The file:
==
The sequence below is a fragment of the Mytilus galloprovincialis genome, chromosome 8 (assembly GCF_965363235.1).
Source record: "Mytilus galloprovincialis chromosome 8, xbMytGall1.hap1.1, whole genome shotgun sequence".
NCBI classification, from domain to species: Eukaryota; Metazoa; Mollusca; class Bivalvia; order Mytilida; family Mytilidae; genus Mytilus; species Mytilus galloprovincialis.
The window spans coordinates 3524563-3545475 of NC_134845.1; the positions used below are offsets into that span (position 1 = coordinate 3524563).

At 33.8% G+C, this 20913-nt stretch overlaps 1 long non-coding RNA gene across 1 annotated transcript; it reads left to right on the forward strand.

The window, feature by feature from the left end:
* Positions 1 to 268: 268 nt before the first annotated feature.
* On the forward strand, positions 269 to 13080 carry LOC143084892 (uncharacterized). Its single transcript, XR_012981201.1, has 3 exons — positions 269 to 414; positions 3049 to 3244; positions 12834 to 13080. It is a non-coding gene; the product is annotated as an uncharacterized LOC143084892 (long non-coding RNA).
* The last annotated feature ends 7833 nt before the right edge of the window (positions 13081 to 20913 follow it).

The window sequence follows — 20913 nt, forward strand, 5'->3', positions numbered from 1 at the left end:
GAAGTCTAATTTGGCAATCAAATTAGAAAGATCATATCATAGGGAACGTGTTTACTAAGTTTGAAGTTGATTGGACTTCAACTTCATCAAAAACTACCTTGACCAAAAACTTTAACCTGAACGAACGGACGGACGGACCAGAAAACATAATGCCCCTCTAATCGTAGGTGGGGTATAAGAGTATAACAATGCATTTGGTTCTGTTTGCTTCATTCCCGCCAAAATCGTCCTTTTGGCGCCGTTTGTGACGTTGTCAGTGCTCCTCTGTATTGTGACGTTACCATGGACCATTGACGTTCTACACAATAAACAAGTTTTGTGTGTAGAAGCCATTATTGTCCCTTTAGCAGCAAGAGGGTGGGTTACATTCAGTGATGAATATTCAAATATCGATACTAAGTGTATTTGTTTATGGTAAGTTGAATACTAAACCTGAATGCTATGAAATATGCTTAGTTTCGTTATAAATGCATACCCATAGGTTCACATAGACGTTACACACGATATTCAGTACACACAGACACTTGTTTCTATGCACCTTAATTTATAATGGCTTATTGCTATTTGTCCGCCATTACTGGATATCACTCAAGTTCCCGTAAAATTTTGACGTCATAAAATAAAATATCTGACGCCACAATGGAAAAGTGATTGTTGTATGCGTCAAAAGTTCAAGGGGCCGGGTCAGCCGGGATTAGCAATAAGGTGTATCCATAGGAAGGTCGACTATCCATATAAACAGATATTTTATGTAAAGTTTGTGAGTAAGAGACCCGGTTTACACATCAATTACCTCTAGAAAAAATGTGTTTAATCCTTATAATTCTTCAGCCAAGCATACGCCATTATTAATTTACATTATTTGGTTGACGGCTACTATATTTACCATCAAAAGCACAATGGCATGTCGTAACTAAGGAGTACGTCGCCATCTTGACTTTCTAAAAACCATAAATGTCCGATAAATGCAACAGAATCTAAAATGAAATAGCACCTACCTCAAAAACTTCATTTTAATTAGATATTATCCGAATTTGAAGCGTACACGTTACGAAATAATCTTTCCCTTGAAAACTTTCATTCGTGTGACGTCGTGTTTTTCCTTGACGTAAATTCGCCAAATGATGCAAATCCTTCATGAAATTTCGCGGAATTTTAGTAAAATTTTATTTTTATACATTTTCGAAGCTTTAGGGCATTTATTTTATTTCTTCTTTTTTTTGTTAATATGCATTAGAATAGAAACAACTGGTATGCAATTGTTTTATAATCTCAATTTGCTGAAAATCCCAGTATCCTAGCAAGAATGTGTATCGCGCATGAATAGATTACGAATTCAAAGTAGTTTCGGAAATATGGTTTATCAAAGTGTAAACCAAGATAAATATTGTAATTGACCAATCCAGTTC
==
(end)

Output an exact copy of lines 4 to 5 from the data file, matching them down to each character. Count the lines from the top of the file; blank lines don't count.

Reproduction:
The window spans coordinates 3524563-3545475 of NC_134845.1; the positions used below are offsets into that span (position 1 = coordinate 3524563).

At 33.8% G+C, this 20913-nt stretch overlaps 1 long non-coding RNA gene across 1 annotated transcript; it reads left to right on the forward strand.